Right this second, there are 7+ billion people living on our planet. That’s 7 billion mouths to feed, and that number is only continuing to grow. The earth could hold more than 8 to 11 billion people in less than 30 years, by 2050.
If you’re in the food sector, you’re probably already aware of the growing food needs of earth’s population. The question then becomes, how do you keep up with this growing demand, while also protecting our planet?
Sustainable farming techniques vary: Organic farming uses natural pest control methods to help improve yields and overall soil health. Agroecology, another sustainable method, takes a holistic approach to growing crops — studying soil health, air quality and weather patterns to help make farming decisions.
Another approach is to grow a larger mix of crops, instead of planting the same crops year after year. This tactic can increase overall production. Utilizing perennial plants, instead of annual crops, saves on planting costs. Since perennial plants are hardier, they are more likely to survive weather extremes. They might also use less water and help reduce soil erosion better than annual plants.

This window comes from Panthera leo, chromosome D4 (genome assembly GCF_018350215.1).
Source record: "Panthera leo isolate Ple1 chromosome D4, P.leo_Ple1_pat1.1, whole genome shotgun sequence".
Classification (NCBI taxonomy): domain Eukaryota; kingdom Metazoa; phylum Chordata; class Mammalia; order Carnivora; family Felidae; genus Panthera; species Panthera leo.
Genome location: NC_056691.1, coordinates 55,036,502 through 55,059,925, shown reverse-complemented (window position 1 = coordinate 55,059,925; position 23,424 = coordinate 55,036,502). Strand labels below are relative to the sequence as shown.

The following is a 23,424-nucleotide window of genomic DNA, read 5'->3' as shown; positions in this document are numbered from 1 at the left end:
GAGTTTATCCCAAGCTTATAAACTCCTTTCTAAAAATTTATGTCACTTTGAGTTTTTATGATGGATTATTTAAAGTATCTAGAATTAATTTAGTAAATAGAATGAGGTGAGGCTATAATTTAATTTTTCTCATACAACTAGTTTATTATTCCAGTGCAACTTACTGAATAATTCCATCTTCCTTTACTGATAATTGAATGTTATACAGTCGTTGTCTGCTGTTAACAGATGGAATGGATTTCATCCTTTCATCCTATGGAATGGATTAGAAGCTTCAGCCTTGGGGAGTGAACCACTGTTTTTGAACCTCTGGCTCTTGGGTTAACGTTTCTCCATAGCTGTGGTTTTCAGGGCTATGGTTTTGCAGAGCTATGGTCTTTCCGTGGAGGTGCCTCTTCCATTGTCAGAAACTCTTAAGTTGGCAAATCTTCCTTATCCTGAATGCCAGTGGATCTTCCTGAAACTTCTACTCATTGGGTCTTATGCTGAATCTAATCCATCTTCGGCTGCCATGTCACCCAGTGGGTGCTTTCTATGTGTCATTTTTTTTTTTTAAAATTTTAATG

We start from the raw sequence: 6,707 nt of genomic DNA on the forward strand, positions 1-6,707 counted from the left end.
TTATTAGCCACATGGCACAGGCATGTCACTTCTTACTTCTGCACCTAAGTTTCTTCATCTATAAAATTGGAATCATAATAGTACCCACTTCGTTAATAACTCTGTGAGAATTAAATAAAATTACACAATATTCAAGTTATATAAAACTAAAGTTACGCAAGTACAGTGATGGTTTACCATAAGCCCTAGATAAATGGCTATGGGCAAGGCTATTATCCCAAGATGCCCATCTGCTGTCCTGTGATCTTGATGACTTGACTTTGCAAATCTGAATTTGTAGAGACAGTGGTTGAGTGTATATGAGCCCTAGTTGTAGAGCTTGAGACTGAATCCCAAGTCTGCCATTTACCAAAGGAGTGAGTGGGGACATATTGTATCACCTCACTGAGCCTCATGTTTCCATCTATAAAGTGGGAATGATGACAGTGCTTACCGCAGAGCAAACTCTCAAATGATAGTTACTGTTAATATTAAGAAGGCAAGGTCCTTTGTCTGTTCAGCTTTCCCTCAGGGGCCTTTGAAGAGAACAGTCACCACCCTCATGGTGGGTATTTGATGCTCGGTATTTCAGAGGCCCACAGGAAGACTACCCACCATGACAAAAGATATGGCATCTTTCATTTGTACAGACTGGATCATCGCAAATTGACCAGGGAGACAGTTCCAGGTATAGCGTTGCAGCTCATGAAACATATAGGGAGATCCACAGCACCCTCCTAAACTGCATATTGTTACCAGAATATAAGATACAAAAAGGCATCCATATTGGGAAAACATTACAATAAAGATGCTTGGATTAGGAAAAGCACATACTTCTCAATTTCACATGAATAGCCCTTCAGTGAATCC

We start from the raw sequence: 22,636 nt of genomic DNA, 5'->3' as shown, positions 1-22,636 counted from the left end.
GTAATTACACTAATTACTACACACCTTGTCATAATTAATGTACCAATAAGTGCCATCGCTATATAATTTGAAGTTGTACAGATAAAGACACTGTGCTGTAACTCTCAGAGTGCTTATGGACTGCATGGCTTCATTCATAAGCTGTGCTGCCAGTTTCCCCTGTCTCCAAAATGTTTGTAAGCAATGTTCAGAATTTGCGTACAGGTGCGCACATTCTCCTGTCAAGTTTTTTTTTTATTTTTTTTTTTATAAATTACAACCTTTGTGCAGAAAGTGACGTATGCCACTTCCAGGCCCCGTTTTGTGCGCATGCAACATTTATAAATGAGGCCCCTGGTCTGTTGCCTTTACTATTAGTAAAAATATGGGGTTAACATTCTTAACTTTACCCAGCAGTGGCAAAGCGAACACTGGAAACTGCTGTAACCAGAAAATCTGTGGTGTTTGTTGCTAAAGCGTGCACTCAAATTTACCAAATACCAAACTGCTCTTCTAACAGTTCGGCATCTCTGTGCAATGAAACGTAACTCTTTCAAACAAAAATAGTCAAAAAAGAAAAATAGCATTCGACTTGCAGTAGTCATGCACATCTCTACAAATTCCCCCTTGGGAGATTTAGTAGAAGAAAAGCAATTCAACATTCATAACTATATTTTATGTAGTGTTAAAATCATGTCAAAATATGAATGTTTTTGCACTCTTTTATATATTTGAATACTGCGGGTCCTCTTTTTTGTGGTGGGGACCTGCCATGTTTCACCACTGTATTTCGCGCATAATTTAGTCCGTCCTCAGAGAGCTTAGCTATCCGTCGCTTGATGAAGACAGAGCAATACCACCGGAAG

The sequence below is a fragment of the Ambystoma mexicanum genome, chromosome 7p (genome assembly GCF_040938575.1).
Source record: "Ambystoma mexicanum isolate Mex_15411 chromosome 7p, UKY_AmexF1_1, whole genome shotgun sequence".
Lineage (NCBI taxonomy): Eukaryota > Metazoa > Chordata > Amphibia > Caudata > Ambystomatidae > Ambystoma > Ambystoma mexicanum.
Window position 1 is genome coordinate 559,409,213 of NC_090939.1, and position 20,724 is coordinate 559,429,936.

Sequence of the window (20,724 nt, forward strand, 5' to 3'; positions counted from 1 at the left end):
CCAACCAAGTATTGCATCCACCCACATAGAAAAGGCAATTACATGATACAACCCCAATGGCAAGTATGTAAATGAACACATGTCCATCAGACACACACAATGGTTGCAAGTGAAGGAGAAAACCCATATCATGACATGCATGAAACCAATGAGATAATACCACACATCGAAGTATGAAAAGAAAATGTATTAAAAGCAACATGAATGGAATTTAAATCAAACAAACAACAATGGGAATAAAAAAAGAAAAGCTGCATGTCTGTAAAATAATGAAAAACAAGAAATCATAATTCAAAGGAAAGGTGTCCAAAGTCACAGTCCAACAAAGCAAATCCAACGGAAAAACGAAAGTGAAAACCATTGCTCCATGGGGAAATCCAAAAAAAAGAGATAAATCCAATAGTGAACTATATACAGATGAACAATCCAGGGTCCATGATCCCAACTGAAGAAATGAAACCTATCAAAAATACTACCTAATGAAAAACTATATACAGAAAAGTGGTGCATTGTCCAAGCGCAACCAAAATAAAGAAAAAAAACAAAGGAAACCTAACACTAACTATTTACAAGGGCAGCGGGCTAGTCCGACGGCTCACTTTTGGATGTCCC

And then there’s vertical farming, sometimes called indoor or urban farming. This refers to producing food in an indoor environment – using layers of plants to maximize space while controlling factors such as humidity, light, water, temperature and nutrients, Indoor vertical farming stacks can produce higher yields while using less water and soil, compared to traditional agriculture. For ways to optimize your vertical farming system, continue reading the infographic below: